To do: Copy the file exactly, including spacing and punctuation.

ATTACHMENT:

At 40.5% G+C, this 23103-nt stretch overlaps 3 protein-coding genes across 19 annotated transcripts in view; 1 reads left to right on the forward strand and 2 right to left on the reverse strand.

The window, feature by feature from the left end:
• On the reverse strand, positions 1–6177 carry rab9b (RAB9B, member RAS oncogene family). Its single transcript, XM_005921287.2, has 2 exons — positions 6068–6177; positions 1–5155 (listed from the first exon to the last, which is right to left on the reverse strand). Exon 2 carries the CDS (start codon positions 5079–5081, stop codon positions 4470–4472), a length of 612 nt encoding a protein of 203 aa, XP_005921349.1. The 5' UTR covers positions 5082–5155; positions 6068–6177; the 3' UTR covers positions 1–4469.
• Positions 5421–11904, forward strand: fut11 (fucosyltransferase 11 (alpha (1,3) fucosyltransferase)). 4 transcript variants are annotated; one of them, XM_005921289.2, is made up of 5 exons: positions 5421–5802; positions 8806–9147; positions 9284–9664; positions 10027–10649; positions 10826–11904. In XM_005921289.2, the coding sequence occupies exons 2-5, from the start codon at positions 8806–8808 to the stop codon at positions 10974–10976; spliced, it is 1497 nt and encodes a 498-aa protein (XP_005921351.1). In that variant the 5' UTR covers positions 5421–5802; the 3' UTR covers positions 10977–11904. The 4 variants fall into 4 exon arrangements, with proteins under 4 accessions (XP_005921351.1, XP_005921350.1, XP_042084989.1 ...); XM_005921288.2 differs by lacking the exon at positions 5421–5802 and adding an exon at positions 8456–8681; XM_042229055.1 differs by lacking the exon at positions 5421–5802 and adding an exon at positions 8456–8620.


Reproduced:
At 40.5% G+C, this 23103-nt stretch overlaps 3 protein-coding genes across 19 annotated transcripts in view; 1 reads left to right on the forward strand and 2 right to left on the reverse strand.

The window, feature by feature from the left end:
• On the reverse strand, positions 1–6177 carry rab9b (RAB9B, member RAS oncogene family). Its single transcript, XM_005921287.2, has 2 exons — positions 6068–6177; positions 1–5155 (listed from the first exon to the last, which is right to left on the reverse strand). Exon 2 carries the CDS (start codon positions 5079–5081, stop codon positions 4470–4472), a length of 612 nt encoding a protein of 203 aa, XP_005921349.1. The 5' UTR covers positions 5082–5155; positions 6068–6177; the 3' UTR covers positions 1–4469.
• Positions 5421–11904, forward strand: fut11 (fucosyltransferase 11 (alpha (1,3) fucosyltransferase)). 4 transcript variants are annotated; one of them, XM_005921289.2, is made up of 5 exons: positions 5421–5802; positions 8806–9147; positions 9284–9664; positions 10027–10649; positions 10826–11904. In XM_005921289.2, the coding sequence occupies exons 2-5, from the start codon at positions 8806–8808 to the stop codon at positions 10974–10976; spliced, it is 1497 nt and encodes a 498-aa protein (XP_005921351.1). In that variant the 5' UTR covers positions 5421–5802; the 3' UTR covers positions 10977–11904. The 4 variants fall into 4 exon arrangements, with proteins under 4 accessions (XP_005921351.1, XP_005921350.1, XP_042084989.1 ...); XM_005921288.2 differs by lacking the exon at positions 5421–5802 and adding an exon at positions 8456–8681; XM_042229055.1 differs by lacking the exon at positions 5421–5802 and adding an exon at positions 8456–8620.